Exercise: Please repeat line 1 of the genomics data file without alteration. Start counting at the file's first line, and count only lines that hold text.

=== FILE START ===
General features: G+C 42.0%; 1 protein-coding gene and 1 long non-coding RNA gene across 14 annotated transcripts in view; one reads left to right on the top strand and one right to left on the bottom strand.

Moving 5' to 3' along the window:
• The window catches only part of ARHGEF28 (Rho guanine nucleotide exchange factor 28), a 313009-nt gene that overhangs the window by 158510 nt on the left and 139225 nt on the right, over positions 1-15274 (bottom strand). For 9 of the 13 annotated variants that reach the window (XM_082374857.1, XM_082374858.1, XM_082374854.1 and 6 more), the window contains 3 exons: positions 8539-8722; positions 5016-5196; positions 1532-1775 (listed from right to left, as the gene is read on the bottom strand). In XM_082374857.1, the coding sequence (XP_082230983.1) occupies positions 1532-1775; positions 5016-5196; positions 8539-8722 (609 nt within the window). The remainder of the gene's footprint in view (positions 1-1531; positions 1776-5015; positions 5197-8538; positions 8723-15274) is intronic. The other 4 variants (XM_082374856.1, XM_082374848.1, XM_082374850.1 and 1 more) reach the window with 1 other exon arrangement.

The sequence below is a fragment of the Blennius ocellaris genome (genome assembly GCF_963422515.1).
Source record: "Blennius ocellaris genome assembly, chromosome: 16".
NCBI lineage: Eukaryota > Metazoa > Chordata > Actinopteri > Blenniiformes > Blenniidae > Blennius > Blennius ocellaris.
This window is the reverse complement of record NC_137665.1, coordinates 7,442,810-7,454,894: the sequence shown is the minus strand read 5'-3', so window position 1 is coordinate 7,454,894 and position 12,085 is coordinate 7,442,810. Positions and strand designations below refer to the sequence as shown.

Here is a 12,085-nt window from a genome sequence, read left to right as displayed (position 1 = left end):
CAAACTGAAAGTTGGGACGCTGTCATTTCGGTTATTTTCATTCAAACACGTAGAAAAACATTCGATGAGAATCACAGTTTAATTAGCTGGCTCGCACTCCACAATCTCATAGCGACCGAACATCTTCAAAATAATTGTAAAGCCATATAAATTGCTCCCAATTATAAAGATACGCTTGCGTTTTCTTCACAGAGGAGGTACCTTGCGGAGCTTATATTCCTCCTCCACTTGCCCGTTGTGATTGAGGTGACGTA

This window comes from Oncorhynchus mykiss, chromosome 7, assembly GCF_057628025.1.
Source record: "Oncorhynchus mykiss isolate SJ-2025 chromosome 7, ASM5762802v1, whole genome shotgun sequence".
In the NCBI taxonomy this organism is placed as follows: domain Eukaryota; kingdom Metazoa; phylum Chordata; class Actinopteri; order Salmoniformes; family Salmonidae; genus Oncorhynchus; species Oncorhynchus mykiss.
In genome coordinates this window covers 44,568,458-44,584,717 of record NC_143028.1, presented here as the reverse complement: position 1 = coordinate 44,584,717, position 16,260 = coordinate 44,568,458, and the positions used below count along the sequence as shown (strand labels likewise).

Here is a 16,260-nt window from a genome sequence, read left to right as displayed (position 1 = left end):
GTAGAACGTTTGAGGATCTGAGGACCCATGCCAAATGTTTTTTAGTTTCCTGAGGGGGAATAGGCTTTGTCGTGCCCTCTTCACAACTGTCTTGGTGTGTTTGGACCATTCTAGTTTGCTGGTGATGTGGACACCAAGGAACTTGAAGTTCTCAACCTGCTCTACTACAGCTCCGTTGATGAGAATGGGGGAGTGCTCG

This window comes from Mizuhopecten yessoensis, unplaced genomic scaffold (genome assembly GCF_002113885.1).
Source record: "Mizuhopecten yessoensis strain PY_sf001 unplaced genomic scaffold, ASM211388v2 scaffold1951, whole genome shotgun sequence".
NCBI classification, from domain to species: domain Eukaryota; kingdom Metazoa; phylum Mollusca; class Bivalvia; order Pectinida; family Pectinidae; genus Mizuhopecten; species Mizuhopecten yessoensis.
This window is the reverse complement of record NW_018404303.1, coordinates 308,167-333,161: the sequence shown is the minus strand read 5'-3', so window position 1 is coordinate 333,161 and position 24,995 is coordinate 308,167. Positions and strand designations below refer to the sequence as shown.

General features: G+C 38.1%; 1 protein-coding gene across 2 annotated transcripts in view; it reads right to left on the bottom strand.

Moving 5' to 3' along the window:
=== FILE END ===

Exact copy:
General features: G+C 42.0%; 1 protein-coding gene and 1 long non-coding RNA gene across 14 annotated transcripts in view; one reads left to right on the top strand and one right to left on the bottom strand.